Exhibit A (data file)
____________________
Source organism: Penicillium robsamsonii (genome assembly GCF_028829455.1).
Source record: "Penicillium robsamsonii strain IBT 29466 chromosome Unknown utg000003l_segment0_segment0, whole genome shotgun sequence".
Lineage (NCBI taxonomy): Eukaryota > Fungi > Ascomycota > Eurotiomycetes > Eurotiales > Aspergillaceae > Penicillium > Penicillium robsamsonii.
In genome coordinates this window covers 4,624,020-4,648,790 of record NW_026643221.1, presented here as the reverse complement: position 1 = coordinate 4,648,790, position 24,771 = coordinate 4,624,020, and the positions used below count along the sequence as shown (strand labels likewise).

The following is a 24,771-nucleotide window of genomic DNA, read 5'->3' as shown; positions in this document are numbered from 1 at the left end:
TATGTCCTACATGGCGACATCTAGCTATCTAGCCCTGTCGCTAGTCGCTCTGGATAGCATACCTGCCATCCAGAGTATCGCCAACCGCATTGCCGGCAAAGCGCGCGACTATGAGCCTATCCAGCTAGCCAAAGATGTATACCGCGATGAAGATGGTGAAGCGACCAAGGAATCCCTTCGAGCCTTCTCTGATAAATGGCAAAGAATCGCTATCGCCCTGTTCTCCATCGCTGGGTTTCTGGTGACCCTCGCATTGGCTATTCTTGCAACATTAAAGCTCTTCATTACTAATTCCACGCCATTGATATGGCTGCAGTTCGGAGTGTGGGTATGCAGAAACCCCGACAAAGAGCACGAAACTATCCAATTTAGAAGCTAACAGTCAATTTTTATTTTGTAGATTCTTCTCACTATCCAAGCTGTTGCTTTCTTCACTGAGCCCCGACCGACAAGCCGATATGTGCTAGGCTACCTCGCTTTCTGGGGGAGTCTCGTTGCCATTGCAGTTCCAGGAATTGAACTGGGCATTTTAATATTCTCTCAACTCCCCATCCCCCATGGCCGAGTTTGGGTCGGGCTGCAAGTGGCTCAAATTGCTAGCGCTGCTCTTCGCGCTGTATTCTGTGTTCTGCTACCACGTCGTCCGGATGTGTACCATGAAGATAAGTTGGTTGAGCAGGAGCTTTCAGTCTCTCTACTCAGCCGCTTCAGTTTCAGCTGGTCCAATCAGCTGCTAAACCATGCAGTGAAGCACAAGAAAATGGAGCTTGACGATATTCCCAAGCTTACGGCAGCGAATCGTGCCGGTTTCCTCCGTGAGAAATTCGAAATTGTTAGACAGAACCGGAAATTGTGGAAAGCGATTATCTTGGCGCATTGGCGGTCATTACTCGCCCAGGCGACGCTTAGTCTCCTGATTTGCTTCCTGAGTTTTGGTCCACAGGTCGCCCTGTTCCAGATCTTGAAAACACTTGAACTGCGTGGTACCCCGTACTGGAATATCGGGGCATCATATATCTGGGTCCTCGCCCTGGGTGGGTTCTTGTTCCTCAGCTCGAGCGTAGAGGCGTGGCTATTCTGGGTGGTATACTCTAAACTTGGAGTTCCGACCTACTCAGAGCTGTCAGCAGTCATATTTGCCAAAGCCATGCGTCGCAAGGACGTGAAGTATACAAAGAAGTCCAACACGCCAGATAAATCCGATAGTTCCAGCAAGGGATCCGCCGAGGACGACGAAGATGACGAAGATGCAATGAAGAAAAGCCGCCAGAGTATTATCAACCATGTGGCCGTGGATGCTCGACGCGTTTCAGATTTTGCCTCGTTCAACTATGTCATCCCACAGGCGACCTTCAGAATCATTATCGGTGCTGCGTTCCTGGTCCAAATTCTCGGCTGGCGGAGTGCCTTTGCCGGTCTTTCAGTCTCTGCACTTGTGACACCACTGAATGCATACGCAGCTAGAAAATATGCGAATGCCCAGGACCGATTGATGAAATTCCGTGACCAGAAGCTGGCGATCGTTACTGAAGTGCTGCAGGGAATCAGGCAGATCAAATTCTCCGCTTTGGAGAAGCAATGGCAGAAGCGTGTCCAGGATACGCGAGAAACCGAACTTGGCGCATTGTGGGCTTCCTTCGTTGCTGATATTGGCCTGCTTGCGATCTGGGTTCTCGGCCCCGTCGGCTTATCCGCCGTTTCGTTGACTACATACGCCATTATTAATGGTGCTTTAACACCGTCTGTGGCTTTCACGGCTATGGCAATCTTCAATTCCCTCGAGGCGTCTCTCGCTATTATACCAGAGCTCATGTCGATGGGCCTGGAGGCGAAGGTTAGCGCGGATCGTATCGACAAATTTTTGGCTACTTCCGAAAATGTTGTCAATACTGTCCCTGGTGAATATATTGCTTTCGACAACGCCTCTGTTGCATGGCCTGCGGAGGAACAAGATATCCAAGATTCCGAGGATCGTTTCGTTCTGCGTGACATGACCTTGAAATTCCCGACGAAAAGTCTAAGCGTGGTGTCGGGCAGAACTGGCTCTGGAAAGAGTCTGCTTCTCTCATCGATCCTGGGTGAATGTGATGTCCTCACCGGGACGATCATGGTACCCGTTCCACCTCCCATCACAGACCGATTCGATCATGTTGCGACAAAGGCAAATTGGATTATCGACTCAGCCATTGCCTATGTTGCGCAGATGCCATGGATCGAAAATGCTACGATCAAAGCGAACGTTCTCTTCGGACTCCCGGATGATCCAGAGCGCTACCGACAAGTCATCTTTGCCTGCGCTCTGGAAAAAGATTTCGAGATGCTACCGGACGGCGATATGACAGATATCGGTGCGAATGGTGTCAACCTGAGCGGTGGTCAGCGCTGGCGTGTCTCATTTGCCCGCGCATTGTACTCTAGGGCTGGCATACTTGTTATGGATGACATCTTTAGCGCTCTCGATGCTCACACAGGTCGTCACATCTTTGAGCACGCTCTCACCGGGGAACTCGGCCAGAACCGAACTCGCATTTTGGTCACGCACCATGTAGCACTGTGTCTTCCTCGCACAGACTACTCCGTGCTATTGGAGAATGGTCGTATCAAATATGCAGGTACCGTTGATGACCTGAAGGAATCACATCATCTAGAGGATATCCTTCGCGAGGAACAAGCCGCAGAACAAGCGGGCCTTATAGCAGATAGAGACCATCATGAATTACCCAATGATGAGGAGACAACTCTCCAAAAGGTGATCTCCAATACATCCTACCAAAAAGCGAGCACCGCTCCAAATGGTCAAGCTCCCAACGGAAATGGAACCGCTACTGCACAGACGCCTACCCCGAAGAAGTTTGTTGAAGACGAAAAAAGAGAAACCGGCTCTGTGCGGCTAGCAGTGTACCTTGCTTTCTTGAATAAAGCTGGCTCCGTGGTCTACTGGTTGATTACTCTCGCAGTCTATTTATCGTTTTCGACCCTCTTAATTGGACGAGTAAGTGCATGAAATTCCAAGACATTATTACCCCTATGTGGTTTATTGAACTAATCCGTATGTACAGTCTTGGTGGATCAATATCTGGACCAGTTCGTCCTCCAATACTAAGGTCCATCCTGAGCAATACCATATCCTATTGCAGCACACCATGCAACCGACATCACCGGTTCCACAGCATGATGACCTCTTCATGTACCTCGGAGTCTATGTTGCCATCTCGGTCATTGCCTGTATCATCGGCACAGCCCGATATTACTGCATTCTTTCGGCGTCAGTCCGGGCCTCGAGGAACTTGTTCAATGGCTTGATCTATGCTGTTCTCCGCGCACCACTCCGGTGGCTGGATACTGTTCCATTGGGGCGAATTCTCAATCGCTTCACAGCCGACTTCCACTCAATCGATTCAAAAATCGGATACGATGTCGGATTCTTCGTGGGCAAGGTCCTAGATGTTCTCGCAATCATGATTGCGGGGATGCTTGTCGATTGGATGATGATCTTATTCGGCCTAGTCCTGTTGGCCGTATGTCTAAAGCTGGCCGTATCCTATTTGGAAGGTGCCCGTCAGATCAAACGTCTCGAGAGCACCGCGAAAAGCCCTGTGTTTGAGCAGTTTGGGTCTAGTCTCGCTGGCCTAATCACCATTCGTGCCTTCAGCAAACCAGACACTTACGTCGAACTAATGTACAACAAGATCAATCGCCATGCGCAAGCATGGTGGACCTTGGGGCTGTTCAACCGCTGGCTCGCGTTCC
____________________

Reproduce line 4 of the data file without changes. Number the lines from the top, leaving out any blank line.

In genome coordinates this window covers 4,624,020-4,648,790 of record NW_026643221.1, presented here as the reverse complement: position 1 = coordinate 4,648,790, position 24,771 = coordinate 4,624,020, and the positions used below count along the sequence as shown (strand labels likewise).